Jonathan J. Cooper, Associated Press
(AP) — Democratic Sen. Josh Newman called out his Republican colleagues Monday for what he views as an abuse of the recall process after voters removed him from office in a campaign organized by conservative talk-radio hosts.
In a defiant farewell speech on the Senate floor, the Fullerton lawmaker said Republican senators stood by silently while loopholes in the recall process were used to remove him from office. He said the recall process was intended for abuses of office or malfeasance.
"I can't imagine wanting to win so badly that I would ever do, in the pursuit of partisan advantage, what has been done here," Newman said. "It saddens me, colleagues, Republican colleagues, that despite all your nice...words, not a single one of you had the integrity, the decency or the courage to stand up and say...'this is wrong. This is an abuse of the recall process.'"
Newman was narrowly elected in 2016 in a district that had historically elected Republicans. Southern California radio hosts targeted him for recall after he backed successful legislation to raise gas taxes and vehicle fees. Their victory denies Senate Democrats a supermajority, which allows them to raise taxes without Republicans, though the gas-tax hike passed with one Republican vote, Sen. Anthony Cannella of Ceres.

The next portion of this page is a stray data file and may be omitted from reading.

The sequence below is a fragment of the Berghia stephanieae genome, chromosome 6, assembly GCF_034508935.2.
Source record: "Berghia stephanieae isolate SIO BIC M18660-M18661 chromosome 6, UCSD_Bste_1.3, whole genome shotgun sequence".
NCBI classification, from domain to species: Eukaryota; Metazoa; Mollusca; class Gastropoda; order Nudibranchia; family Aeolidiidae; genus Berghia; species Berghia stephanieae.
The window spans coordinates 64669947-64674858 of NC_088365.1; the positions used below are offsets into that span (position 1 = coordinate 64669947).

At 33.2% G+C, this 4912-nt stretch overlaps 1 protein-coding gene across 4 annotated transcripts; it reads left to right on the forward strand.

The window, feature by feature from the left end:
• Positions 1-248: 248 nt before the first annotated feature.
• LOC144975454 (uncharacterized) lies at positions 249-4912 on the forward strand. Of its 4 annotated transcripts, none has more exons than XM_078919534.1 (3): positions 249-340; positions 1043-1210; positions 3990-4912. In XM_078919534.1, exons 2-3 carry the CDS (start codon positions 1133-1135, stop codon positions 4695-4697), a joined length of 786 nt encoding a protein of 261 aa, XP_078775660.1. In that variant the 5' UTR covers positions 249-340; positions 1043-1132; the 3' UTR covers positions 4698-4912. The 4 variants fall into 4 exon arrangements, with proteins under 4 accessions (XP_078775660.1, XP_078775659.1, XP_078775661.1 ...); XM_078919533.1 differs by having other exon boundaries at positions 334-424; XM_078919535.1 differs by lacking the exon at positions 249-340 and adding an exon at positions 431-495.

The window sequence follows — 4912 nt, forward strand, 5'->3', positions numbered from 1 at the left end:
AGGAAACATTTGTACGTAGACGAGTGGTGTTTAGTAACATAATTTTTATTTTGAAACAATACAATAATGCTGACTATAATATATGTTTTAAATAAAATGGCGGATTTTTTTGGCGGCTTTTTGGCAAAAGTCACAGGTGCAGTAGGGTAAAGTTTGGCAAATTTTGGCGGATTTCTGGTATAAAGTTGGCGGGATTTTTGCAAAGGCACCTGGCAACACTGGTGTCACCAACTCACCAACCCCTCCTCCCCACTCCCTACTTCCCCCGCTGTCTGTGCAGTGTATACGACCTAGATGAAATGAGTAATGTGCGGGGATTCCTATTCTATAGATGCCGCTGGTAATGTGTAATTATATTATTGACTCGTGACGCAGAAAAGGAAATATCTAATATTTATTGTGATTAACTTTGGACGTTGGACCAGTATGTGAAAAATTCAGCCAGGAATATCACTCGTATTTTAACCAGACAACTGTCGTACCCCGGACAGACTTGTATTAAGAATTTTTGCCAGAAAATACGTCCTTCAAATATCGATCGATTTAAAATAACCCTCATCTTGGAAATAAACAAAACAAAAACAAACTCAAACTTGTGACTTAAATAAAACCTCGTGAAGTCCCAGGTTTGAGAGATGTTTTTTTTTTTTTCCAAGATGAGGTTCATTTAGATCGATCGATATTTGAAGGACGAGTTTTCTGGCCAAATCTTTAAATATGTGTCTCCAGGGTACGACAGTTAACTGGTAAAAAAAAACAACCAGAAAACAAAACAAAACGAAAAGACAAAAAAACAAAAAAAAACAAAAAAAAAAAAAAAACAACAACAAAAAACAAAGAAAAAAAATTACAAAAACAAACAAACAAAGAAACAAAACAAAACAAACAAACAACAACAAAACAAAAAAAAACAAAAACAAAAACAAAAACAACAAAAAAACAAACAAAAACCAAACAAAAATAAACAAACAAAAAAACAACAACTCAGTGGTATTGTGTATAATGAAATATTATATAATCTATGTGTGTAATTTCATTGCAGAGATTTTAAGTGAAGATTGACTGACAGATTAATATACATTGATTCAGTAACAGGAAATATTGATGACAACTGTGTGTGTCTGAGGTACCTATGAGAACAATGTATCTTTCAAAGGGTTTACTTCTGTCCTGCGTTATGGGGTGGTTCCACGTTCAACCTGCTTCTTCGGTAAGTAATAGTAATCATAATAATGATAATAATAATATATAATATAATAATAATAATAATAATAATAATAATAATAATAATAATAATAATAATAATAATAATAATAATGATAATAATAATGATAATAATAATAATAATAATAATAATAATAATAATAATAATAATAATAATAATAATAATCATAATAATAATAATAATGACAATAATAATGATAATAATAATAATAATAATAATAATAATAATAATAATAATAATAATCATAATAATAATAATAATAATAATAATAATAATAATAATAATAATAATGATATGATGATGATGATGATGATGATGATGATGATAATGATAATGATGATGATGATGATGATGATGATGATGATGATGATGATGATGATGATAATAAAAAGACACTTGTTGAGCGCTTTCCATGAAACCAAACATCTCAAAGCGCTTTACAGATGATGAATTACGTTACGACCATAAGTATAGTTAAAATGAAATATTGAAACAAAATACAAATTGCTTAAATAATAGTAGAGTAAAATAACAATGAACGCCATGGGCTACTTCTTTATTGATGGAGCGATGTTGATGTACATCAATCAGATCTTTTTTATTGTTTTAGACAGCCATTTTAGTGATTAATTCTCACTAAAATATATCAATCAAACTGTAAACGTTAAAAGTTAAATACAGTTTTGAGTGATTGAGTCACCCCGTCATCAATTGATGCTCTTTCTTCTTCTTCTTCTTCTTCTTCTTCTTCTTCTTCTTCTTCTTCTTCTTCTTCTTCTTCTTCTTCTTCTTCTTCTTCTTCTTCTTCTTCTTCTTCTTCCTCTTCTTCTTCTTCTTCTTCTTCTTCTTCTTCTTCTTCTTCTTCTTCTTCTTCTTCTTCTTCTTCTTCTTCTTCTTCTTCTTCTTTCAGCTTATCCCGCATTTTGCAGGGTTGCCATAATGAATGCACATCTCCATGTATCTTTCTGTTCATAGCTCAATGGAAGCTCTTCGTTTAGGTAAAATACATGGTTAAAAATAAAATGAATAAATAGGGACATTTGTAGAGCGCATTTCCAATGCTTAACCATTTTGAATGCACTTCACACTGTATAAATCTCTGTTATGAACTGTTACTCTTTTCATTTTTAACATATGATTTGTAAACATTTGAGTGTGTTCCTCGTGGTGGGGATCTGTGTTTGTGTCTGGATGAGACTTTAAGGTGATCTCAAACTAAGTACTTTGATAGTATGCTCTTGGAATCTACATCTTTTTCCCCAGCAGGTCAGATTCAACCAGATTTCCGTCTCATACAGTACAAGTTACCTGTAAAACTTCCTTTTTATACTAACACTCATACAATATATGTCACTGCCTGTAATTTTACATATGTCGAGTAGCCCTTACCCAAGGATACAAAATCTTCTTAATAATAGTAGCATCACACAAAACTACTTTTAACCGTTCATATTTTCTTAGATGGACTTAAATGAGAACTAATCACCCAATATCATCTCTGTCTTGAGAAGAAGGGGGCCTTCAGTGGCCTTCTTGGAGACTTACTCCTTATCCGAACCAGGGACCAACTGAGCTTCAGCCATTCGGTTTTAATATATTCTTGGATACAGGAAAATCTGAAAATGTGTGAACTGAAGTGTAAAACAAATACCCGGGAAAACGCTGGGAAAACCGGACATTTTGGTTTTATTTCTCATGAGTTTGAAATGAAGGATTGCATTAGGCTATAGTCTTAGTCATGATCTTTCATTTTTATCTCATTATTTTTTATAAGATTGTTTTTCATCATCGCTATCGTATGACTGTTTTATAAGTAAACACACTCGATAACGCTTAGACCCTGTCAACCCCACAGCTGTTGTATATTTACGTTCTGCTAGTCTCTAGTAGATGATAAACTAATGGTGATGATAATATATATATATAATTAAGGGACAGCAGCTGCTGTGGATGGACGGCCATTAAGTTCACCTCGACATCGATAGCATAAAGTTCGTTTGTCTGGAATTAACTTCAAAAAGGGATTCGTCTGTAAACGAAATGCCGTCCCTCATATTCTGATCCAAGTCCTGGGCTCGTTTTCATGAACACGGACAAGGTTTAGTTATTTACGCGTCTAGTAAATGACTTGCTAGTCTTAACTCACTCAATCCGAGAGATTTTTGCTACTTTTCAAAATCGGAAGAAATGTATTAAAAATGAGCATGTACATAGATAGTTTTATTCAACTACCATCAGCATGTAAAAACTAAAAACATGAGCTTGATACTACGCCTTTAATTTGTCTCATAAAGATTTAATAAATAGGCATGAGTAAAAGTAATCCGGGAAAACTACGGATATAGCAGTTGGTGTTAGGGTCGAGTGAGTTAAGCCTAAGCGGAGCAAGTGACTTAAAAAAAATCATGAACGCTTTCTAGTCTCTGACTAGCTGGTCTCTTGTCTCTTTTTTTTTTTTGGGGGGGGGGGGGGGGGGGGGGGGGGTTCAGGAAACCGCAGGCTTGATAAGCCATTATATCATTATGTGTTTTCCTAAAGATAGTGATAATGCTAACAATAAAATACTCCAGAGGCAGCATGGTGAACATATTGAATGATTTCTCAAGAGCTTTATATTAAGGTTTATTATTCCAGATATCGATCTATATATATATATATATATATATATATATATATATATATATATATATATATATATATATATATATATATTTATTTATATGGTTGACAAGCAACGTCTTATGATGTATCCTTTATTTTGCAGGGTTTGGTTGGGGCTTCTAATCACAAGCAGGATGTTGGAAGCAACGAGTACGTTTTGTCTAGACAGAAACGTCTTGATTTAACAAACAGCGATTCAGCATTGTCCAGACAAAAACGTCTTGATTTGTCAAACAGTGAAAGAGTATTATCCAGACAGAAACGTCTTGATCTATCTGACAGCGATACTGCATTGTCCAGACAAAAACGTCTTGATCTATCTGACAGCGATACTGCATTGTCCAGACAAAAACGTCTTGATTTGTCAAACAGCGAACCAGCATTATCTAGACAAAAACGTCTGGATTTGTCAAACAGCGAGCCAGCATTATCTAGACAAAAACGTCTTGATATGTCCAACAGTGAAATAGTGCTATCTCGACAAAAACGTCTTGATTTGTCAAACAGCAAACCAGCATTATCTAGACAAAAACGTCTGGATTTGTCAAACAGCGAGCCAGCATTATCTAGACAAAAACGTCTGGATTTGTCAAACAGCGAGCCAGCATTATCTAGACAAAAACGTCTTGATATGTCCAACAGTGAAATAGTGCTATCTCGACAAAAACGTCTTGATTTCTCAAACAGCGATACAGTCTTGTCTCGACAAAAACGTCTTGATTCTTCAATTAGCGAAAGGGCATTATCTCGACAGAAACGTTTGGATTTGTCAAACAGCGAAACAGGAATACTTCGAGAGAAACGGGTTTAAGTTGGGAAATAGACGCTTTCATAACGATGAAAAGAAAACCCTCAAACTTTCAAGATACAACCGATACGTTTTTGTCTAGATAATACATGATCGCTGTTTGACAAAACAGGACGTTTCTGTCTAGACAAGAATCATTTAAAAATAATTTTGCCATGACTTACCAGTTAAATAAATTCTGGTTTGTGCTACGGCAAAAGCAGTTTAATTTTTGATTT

Newman said many Republican lawmakers told him the recall wasn't personal, but he said it didn't feel that way.
"Getting someone recalled, getting someone thrown out of their job, getting someone like me who only wanted to serve, expelled — it's pretty personal," he said.
Newman said he doesn't regret the gas-tax vote but said lawmakers could have done a better job explaining it to the voters and ensuring the tax burden doesn't fall disproportionately on the working poor.
Voters in Newman's 29th Senate District supported the recall 59 percent to 41 percent in last Tuesday's election.
California Republican Party spokesman Matt Fleming pointed out that Democrats changed the rules for recall elections using a provision of last year's budget to delay the election in an effort to help Newman survive.
"The recall process, it's not pretty, so I don't blame him for being upset," Fleming said. "But the idea that it's an abuse of the process is absurd. Abuse of the process would be Democrats using the budget to try to rig the process in their favor."
It's not clear when Newman will officially hand over his office to Ling Ling Chang, a former Assemblywoman from Diamond Bar who was elected in his place. The transition is expected before lawmakers leave for summer recess on July 6, said Lizelda Lopez, a spokeswoman for Senate President Pro Tem Toni Atkins, D-San Diego.
"He had to say what was in his heart, and that's his right as a senator," said Sen. Jim Nielsen, R-Gerber.